Philistines as a group are mentioned on many occasions during the Old Testament. As well as the series of conflicts between them and the Israelites towards the end of the Judges era, lasting until the reign of David, they are mentioned as having friendly dealings with Abraham and Isaac. However, outside the Bible, textual references to these people are more restrictive. The reference regarded as definitive by many authors is in connection with Rameses III's successful defence of Egypt against the Sea Peoples. This is the earliest non-Biblical mention of a group called Pelest, who participated in the planned invasion and following its repulse settled in the coastal plain area of Palestine. Conventionally Rameses III is dated in the first half of the 12th century BCE, and is often regarded as closely associated with the time of the Exodus. If correct, this would give a good explanation for the descriptions of conflict with Philistines in the Biblical books of Judges and Samuel, but the link with Abraham, if he is dated to the early 2nd millennium, would be anachronistic. On the other hand, the New Chronology places Rameses III in the mid 9th century BCE, in the early divided monarchy period. At first sight, this would cause difficulties for both the patriarchal and later references.
So there are several different questions to be raised:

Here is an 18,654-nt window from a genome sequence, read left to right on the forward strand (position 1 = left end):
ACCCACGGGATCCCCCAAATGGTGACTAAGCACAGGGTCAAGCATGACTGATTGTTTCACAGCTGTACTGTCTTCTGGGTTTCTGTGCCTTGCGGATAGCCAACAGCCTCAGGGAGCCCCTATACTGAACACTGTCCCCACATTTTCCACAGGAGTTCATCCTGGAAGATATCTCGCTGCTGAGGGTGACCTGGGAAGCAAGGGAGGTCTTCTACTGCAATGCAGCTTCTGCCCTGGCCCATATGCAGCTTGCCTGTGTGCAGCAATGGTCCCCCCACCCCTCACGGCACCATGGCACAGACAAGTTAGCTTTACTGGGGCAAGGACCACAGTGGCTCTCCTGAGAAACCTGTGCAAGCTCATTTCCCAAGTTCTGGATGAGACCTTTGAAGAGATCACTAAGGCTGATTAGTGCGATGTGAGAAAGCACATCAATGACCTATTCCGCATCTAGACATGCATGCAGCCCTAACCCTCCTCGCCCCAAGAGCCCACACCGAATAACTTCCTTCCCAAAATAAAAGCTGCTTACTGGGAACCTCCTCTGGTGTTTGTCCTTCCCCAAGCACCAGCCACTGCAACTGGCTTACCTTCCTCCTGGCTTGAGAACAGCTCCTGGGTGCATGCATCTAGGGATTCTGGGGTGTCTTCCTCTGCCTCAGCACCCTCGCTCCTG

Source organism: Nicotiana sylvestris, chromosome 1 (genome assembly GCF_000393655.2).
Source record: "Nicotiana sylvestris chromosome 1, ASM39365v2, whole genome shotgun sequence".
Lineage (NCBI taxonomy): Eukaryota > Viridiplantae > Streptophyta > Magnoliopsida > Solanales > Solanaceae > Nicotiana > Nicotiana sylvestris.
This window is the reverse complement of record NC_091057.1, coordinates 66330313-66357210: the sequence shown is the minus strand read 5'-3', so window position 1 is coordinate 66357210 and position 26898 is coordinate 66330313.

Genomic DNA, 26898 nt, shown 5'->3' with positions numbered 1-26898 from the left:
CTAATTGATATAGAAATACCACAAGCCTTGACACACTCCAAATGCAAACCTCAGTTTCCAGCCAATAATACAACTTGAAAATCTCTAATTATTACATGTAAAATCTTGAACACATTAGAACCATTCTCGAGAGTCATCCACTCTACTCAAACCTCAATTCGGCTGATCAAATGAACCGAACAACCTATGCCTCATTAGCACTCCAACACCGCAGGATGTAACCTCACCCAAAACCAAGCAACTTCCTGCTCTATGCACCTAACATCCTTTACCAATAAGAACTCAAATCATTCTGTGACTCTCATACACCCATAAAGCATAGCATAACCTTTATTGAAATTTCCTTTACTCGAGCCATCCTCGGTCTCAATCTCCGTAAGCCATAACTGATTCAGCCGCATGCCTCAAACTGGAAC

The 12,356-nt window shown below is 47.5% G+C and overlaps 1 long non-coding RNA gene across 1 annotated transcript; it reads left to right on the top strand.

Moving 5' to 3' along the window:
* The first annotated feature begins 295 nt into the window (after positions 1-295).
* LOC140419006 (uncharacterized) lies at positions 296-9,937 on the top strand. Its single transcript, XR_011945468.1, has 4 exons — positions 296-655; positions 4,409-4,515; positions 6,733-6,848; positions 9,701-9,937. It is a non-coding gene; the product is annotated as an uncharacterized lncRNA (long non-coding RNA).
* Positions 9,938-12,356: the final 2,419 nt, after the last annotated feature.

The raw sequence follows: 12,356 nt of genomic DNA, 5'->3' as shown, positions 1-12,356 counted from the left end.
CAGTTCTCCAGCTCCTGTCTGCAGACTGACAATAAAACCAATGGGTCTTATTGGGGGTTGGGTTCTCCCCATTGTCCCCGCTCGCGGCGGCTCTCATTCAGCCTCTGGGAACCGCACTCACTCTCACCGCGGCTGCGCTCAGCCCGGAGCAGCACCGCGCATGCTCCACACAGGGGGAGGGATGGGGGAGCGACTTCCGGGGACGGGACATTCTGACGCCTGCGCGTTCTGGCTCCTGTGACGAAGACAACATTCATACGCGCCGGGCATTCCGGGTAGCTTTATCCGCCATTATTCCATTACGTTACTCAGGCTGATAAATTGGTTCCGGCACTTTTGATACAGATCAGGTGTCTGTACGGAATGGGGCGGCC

- What are we to make of the patriarchal references to Philistines? Should we infer from these that the patriarchal accounts were written in the mid first millennium? or if not, with whom did Abraham negotiate?
- How are the (very limited) non-Biblical textual mentions of the Philistines to be linked with the archaeological remains in the coastal plain area?
- Is the NC placement of Rameses III in the mid 9th century inconsistent with the accounts of conflicts with Philistines in the Judges and United monarchy periods? If so, which is being misunderstood?
Possible resolution - issue (1)
First, we have to consider the possibility that the various Old Testament references to Philistines do not in fact refer to the same ethnic group. There are numerous important differences between the group mentioned in the Genesis accounts, and those mentioned in Judges/Samuel. The Genesis group are friendly, largely well-disposed to Abraham and his household, and for the most part have Semitic names(particularly Abimelech
, though Phicol